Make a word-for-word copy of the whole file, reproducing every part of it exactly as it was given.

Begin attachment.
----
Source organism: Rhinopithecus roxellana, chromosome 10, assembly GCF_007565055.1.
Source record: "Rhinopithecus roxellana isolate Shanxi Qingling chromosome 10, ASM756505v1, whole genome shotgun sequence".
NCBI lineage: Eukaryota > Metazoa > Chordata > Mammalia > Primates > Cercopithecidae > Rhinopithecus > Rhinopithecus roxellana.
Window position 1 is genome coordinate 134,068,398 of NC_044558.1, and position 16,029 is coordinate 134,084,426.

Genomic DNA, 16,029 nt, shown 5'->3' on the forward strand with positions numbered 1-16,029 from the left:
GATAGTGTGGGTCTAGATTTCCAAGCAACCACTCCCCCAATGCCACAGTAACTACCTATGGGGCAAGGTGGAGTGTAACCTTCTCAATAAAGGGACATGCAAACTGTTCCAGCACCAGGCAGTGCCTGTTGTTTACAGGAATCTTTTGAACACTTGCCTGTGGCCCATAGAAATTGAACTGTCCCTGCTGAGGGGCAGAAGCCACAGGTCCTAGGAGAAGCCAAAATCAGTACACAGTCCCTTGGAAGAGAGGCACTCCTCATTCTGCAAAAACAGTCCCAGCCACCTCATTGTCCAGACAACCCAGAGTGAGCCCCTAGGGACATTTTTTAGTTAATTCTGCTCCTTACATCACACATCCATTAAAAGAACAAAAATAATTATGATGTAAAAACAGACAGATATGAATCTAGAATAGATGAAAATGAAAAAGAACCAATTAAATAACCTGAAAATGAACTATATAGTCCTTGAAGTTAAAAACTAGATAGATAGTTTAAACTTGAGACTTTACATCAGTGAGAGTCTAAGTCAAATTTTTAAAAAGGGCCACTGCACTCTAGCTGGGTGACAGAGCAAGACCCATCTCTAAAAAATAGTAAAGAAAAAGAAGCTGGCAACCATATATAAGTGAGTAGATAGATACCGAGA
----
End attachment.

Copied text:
Source organism: Rhinopithecus roxellana, chromosome 10, assembly GCF_007565055.1.
Source record: "Rhinopithecus roxellana isolate Shanxi Qingling chromosome 10, ASM756505v1, whole genome shotgun sequence".
NCBI lineage: Eukaryota > Metazoa > Chordata > Mammalia > Primates > Cercopithecidae > Rhinopithecus > Rhinopithecus roxellana.
Window position 1 is genome coordinate 134,068,398 of NC_044558.1, and position 16,029 is coordinate 134,084,426.

Genomic DNA, 16,029 nt, shown 5'->3' on the forward strand with positions numbered 1-16,029 from the left:
GATAGTGTGGGTCTAGATTTCCAAGCAACCACTCCCCCAATGCCACAGTAACTACCTATGGGGCAAGGTGGAGTGTAACCTTCTCAATAAAGGGACATGCAAACTGTTCCAGCACCAGGCAGTGCCTGTTGTTTACAGGAATCTTTTGAACACTTGCCTGTGGCCCATAGAAATTGAACTGTCCCTGCTGAGGGGCAGAAGCCACAGGTCCTAGGAGAAGCCAAAATCAGTACACAGTCCCTTGGAAGAGAGGCACTCCTCATTCTGCAAAAACAGTCCCAGCCACCTCATTGTCCAGACAACCCAGAGTGAGCCCCTAGGGACATTTTTTAGTTAATTCTGCTCCTTACATCACACATCCATTAAAAGAACAAAAATAATTATGATGTAAAAACAGACAGATATGAATCTAGAATAGATGAAAATGAAAAAGAACCAATTAAATAACCTGAAAATGAACTATATAGTCCTTGAAGTTAAAAACTAGATAGATAGTTTAAACTTGAGACTTTACATCAGTGAGAGTCTAAGTCAAATTTTTAAAAAGGGCCACTGCACTCTAGCTGGGTGACAGAGCAAGACCCATCTCTAAAAAATAGTAAAGAAAAAGAAGCTGGCAACCATATATAAGTGAGTAGATAGATACCGAGA